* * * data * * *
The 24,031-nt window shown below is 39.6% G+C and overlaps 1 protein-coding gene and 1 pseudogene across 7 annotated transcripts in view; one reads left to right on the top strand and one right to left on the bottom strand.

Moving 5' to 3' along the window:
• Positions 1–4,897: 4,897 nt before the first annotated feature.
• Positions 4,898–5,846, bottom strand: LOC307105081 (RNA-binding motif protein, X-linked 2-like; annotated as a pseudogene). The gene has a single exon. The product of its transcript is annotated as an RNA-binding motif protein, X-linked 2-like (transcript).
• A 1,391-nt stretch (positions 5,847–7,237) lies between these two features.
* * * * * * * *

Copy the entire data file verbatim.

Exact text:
The 24,031-nt window shown below is 39.6% G+C and overlaps 1 protein-coding gene and 1 pseudogene across 7 annotated transcripts in view; one reads left to right on the top strand and one right to left on the bottom strand.

Moving 5' to 3' along the window:
• Positions 1–4,897: 4,897 nt before the first annotated feature.
• Positions 4,898–5,846, bottom strand: LOC307105081 (RNA-binding motif protein, X-linked 2-like; annotated as a pseudogene). The gene has a single exon. The product of its transcript is annotated as an RNA-binding motif protein, X-linked 2-like (transcript).
• A 1,391-nt stretch (positions 5,847–7,237) lies between these two features.